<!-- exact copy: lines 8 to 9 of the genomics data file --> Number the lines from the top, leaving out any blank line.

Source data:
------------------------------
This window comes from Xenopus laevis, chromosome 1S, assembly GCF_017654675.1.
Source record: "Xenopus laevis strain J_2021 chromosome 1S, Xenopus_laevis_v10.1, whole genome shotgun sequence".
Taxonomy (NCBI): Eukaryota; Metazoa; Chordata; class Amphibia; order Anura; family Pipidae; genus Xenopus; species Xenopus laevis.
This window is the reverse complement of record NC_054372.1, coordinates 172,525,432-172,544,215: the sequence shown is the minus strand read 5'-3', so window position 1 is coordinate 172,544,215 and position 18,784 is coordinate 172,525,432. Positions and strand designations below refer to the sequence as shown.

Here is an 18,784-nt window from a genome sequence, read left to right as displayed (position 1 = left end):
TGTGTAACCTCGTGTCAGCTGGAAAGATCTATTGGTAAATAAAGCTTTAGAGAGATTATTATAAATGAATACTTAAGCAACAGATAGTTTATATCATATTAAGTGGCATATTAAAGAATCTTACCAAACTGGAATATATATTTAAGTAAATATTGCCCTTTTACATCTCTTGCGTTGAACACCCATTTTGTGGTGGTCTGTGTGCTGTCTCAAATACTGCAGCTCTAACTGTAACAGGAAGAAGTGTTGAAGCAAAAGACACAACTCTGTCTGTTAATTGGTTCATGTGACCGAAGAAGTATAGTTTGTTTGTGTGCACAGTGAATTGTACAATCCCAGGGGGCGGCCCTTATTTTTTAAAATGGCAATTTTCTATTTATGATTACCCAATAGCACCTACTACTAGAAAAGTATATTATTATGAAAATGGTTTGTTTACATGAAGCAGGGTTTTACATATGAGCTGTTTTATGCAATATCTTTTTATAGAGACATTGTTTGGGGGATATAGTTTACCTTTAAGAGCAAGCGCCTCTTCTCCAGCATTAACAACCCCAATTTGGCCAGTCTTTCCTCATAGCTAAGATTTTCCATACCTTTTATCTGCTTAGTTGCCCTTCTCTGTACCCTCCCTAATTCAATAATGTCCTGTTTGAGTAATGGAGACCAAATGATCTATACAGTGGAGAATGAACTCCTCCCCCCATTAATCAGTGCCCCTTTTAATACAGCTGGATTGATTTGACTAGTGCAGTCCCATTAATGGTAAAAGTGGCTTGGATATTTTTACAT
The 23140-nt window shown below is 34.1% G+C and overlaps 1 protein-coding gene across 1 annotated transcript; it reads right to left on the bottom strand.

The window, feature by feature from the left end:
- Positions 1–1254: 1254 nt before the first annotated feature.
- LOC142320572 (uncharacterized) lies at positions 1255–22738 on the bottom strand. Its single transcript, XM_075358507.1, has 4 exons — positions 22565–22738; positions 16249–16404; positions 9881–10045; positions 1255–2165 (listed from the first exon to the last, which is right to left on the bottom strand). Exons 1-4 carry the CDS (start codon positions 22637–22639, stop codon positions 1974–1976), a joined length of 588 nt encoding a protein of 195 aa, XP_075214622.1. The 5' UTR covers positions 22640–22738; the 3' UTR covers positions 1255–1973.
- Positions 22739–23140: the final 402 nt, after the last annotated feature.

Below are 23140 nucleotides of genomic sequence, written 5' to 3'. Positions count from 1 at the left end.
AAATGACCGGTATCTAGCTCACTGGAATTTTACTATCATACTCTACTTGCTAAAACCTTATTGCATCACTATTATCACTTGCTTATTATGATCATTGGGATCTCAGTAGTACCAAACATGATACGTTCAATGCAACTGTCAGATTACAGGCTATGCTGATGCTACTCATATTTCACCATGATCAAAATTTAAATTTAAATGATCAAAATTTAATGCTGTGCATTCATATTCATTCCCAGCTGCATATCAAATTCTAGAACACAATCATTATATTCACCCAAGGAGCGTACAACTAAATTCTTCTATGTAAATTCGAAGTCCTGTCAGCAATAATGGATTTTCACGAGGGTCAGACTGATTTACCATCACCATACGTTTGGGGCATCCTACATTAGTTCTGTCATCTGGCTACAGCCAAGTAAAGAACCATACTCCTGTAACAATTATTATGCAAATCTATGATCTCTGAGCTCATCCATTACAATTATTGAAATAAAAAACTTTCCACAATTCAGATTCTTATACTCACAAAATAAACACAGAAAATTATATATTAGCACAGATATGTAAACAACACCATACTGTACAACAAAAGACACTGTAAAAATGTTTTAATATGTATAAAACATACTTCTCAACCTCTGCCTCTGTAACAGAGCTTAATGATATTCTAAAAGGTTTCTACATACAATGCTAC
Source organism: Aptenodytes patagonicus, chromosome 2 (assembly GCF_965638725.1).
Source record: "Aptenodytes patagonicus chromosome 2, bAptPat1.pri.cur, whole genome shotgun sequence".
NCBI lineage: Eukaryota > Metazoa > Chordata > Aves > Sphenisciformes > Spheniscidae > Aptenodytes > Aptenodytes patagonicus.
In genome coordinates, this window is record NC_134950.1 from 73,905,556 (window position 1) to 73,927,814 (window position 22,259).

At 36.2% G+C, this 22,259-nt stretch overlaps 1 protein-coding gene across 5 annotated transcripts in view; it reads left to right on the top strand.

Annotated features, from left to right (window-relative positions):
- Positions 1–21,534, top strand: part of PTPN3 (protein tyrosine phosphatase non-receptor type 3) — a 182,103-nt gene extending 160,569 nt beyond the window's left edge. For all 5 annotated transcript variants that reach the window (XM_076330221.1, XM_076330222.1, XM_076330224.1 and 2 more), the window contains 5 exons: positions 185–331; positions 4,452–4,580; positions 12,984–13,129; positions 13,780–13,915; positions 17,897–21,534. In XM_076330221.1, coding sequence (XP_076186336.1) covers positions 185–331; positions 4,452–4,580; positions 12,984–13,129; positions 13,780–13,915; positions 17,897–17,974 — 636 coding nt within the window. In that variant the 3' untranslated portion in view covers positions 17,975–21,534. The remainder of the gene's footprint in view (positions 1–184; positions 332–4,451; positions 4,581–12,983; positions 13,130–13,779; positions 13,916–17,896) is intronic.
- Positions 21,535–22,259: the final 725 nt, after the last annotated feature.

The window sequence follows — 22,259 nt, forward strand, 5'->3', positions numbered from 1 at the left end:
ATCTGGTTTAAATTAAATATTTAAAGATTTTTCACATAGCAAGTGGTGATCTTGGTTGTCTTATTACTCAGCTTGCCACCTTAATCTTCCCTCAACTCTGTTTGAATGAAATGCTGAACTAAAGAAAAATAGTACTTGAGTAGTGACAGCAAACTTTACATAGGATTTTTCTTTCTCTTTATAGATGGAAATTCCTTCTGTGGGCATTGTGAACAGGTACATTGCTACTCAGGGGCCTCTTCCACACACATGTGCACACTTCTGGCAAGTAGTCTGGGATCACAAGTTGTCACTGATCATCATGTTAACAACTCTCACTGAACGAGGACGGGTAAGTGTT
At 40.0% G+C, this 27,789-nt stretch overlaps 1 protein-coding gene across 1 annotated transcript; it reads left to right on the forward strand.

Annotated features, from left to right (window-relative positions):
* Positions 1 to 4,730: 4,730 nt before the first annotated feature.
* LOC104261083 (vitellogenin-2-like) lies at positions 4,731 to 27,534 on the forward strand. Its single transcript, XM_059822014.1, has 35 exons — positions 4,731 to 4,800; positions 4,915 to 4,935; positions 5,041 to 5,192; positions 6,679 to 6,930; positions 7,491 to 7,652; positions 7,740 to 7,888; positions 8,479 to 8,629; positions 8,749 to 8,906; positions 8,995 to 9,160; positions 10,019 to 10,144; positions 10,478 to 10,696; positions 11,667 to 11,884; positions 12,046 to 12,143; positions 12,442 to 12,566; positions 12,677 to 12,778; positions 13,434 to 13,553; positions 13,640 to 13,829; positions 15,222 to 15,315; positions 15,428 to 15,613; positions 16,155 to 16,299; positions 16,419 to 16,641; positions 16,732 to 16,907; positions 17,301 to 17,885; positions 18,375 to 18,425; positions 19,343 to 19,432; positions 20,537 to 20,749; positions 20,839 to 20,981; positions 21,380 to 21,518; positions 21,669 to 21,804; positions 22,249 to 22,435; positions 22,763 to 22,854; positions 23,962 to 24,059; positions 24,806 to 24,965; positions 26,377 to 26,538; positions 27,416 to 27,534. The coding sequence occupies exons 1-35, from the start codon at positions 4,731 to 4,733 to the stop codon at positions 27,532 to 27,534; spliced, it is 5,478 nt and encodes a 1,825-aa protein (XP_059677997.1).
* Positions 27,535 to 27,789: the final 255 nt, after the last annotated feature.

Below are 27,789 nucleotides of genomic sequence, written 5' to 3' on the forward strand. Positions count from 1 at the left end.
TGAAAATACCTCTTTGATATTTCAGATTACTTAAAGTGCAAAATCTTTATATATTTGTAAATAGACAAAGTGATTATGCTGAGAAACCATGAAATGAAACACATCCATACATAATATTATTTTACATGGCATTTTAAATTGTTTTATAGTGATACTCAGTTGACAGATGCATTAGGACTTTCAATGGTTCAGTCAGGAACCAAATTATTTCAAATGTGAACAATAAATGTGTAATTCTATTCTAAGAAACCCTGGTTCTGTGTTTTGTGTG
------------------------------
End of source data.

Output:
The window, feature by feature from the left end:
- Positions 1–1254: 1254 nt before the first annotated feature.